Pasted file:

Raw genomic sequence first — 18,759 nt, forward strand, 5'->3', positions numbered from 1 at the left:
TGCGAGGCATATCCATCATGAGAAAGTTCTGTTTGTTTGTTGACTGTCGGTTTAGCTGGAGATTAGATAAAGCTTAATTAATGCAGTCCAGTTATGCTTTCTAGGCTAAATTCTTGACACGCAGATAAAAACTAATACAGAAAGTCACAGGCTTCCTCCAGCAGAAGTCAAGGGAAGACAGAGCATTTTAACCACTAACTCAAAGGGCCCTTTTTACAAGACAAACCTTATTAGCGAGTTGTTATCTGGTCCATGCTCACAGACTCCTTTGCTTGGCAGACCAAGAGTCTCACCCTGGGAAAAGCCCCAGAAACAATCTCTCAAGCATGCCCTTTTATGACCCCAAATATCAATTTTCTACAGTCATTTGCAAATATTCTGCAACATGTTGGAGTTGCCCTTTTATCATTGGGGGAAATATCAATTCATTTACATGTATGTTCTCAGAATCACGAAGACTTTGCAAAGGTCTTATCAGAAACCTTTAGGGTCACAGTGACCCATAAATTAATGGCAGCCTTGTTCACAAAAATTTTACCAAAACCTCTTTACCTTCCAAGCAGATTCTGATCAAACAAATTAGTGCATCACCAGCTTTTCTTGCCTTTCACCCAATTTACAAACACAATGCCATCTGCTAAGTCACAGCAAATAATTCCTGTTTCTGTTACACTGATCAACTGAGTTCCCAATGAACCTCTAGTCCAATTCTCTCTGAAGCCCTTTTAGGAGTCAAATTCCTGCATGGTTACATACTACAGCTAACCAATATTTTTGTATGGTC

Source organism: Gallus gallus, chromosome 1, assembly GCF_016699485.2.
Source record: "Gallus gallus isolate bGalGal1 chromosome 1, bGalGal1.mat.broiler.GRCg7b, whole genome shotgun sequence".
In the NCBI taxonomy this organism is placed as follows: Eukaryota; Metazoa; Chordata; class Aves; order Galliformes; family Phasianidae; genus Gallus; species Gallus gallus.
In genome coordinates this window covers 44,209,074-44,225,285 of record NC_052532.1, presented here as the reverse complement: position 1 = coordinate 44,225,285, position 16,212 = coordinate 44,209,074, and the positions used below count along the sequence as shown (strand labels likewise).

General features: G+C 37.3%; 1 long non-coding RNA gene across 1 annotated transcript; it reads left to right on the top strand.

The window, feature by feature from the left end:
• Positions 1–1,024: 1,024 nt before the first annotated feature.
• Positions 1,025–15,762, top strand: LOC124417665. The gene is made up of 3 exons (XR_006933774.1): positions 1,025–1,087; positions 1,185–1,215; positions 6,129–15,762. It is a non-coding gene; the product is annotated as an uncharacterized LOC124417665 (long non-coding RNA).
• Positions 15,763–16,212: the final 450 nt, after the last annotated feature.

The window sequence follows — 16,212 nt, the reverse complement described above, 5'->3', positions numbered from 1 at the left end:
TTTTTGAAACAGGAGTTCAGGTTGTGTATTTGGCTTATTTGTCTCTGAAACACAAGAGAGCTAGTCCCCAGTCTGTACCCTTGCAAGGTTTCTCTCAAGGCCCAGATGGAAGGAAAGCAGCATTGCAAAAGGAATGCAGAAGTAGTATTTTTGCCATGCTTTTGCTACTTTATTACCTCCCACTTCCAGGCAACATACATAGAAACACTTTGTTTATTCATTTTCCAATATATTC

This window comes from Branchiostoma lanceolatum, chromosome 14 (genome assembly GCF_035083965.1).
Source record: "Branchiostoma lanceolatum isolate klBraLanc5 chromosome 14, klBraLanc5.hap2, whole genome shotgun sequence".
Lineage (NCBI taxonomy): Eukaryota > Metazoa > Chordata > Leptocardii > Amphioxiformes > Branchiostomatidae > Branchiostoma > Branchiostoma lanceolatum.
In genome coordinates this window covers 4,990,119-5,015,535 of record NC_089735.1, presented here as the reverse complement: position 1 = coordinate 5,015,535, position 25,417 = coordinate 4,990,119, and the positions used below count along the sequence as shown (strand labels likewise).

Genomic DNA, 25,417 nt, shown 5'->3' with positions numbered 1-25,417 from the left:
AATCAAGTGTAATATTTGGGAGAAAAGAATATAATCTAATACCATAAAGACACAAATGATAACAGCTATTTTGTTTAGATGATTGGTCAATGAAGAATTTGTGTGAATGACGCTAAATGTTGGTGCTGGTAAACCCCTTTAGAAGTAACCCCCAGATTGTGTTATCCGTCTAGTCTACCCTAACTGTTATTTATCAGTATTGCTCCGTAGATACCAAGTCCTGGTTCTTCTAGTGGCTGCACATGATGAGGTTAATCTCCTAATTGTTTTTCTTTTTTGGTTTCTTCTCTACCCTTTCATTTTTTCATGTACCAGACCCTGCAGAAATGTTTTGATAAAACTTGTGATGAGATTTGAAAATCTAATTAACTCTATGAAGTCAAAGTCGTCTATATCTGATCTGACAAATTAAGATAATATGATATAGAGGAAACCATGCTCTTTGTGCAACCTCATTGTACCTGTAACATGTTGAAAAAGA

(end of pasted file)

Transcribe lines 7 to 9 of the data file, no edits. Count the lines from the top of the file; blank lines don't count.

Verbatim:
General features: G+C 37.3%; 1 long non-coding RNA gene across 1 annotated transcript; it reads left to right on the top strand.

The window, feature by feature from the left end:
• Positions 1–1,024: 1,024 nt before the first annotated feature.